neighbors who use lots of pesticides and herbicides on lawns and gardens,



I keep 3 hives of bees in my backyard in urban Nashville, and have never had
any problems (that I know of) with local pesticides. Pesticides, on the
other hand, do kill bees and if your bees are pollinating something that has
just been sprayed with pesticides they will die. (my dad used keep his bees
at an apple orchard and would periodically lose hives to pesticide
spraying). Not sure how much pesticide they have the potential to bring
home to the hive if they don't die immediately. I looked up cotton in
"American Honey Plants". Sounds like it is pretty variable as a nectar
producer, depending on soil quality and area of the country – you might want
to check with area beekeepers or your state apiculturist to see if your bees
are likely to visit these cotton fields, and if the honey they produce will
be edible.

And to the person that wants to order beekeeping equipment, try Of course there are a lot of other companies as well, if
you want their contact info, but this was the closest catalog.

Mina Baisch
small-time beekeeper
halfway through my first batch of mead

Subject: plastic carboys
From: Dave Polaschek <>
Date: Mon, 10 Feb 2003 09:16:10 -0600

Derek King wrote:

>Does anybody know if there is an issue with using plastic carboys as a
>primary fermentation container?

I've had no problems with using plastic buckets as primary fermentation
containers (making sure to use food-grade plastic). I've even had a primary
fermentation in one for nearly a year with no bad results that I can detect
(I wouldn't recommend it, but I wouldn't panic if you don't get to siphoning
to the secondary on time, either).

If you're talking about the plastic carboys from bottled water, I'm a little
leery of them, as they don't seem terribly sturdy. Things get banged around
in my kitched sometimes, especially when I'm wrestling large containers of
water, honey or malt around during brewing. But then I've already got plenty
of buckets with lids for primaries and glass carboys for secondaries.


  • -DaveP


Dave Polaschek –
Government is actually the worst failure of civilized man. There
has never been a really good one, and even those that are most
tolerable are arbitrary, cruel, grasping and unintelligent.

  • – H. L. Mencken


Subject: orange-clove mead details (was: Re: ancient v/s modern meads)
From: "Kenneth R. Irwin" <>
Date: Mon, 10 Feb 2003 12:12:15 -0500

Hi all,

Since several of you wrote to ask about the honey and yeast that I use for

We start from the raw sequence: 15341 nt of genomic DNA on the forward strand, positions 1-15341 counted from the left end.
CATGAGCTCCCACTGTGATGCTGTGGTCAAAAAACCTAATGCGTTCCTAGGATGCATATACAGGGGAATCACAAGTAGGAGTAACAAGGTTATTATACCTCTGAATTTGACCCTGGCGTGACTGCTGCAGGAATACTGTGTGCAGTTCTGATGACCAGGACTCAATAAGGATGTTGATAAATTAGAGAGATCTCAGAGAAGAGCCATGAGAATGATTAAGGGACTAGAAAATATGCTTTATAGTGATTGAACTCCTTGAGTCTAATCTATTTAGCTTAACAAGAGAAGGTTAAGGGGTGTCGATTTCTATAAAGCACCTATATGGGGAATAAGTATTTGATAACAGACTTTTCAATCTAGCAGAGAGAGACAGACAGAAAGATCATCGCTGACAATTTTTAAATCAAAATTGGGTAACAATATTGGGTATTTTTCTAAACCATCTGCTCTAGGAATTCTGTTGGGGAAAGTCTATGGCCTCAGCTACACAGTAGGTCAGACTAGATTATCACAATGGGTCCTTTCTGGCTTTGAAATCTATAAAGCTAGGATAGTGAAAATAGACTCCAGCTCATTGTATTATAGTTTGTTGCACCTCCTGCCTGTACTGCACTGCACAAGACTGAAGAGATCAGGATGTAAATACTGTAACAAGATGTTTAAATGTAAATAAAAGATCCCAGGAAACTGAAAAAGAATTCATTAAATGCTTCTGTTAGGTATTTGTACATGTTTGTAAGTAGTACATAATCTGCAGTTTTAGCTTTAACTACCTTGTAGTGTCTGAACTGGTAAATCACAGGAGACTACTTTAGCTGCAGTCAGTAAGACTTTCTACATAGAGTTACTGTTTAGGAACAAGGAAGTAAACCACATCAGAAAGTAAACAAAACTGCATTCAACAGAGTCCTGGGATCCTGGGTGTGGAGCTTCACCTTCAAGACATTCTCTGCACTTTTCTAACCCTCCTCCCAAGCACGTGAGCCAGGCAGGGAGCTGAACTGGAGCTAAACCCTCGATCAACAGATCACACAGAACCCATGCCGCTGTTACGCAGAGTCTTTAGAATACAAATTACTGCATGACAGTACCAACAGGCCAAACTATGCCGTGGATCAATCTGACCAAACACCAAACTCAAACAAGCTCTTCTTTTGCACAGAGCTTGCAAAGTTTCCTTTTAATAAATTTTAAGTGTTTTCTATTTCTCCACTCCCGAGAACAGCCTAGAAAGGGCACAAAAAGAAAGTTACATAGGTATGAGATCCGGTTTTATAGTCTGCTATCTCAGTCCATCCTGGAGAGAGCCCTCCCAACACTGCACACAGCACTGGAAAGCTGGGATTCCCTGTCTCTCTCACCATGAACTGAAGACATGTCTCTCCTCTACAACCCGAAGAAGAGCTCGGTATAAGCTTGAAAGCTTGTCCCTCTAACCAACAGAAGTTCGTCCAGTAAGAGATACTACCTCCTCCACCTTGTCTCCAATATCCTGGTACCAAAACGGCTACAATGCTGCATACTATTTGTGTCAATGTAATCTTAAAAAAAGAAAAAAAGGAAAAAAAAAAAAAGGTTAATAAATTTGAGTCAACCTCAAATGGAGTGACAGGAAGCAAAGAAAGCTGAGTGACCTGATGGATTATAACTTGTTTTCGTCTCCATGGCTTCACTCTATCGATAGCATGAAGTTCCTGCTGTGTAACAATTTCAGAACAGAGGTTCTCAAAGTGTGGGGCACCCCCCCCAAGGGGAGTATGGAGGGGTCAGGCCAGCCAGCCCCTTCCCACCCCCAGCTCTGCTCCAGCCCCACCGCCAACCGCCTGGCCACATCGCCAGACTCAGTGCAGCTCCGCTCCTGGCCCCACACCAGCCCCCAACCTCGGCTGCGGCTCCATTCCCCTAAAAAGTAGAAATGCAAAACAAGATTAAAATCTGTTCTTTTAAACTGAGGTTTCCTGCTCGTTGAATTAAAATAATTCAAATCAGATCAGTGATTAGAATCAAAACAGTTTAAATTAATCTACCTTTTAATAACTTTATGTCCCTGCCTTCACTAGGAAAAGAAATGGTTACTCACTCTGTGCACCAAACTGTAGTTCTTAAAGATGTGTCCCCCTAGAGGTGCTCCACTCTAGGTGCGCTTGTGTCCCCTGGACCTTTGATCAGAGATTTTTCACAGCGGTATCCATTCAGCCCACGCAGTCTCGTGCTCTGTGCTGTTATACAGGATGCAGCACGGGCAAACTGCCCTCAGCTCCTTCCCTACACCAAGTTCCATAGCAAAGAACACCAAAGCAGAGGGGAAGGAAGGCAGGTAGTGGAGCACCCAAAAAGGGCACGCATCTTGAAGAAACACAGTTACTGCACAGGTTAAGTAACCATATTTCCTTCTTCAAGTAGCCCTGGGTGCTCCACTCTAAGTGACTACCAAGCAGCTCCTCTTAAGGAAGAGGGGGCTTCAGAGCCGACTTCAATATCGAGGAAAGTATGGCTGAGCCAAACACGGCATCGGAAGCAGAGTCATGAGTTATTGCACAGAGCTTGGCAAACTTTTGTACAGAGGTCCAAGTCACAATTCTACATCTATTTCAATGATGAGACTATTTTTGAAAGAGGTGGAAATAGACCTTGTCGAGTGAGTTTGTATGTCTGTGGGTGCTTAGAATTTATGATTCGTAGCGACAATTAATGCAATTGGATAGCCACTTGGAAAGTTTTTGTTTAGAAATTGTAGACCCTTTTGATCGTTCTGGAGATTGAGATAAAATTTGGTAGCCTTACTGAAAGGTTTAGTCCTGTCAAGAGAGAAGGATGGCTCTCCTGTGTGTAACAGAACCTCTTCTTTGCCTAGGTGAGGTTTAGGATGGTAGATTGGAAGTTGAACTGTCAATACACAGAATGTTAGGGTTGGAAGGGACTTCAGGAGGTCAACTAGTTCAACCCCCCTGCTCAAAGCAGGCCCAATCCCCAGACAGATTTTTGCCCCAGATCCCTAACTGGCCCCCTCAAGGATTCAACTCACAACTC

the orange-clove mead I mentioned in the last digest, I'll just reply to
the list:

The specifics of yeast and honey are some of the things I can be a little
casual about. I tend to use what's at hand. I've used both clover and
orange blossom honey to great effect with this recipe. I've also used both
Montrachet and Champagne yeasts effectively. I think the very best one was
with Orange Blossom + Montrachet; the next best was Clover + Champagne;
other combinations or duplications have undoubtedly occurred.

It's worth noting too that this mead ages *really* well. It was my first
batch, pitched in Dec 1995 and first opened in June of 1996; it was lovely
by August. It was gloriously smooth Five years later, and there's one
bottle set aside for a ten-year trial. Yum.



Ken Irwin
Reference/Electronic Resources Librarian (937) 327-7594
Thomas Library, Wittenberg University

Subject: Honey Containing Unapproved Additive
From: <>
Date: Tue, 11 Feb 2003 10:51:32 -0500 (EST)

Here is a piece of news I got from a reliable source (FDA). You may want to
check before you buy honey.

Honey Containing Unapproved Additive Is Seized from Texas Company:
At FDA's request, U.S. marshals seized imported honey from Texas-based
Hoyt's Honey Farm Inc., after the agency determined that the honey contained
the unapproved additive chloramphenicol, an antibiotic drug used to treat
life-threatening infections. The seizure is the third such action FDA has
taken against different honey companies in the last six months.

On another topic, I'd like to get your advice:
I am considering increasing the size of my batches. Fermentation and
maturing take some time, consuming goes much faster so it is difficult to
age mead if you don't make a lot. I'm thinking about making 1 or 2 "big
batches" a year on top of the smaller batches I'm experimenting with. This
way, I would have enough to store and age for a while. Also, I realized
(the hard way) that it was much better to add fruits in the secondary
otherwise most of the flavor goes away, so I could use my biggie for plain
mead + dispatch some in different secondaries with different fruits. I'm
thinking 20 gallon batch size. I am considering the purchase of a big
polyethylene conical fermenter (25 gal). It's cheaper than steel but still
steep (around $400). I was thinking I would get the same end result with
more consistency,less labor, no need for multiple carboys, less need to
rack (conical) but more investment $$ and more risk (if a batch goes
wrong). I was wondering if
1) you experienced people think it would be a good investment or a waste of
my money
2) what you think about polyethylene conicals
3) you have any tips to make sure my big batch doesn't flop (i.e.,
increasing the size of the starter yeast or other considerations) as a big
batch may not behave like a small one

Thanks for your input
Vince Galet

PS: any news about "the compleat mead maker?"

End of Mead Lover's Digest #993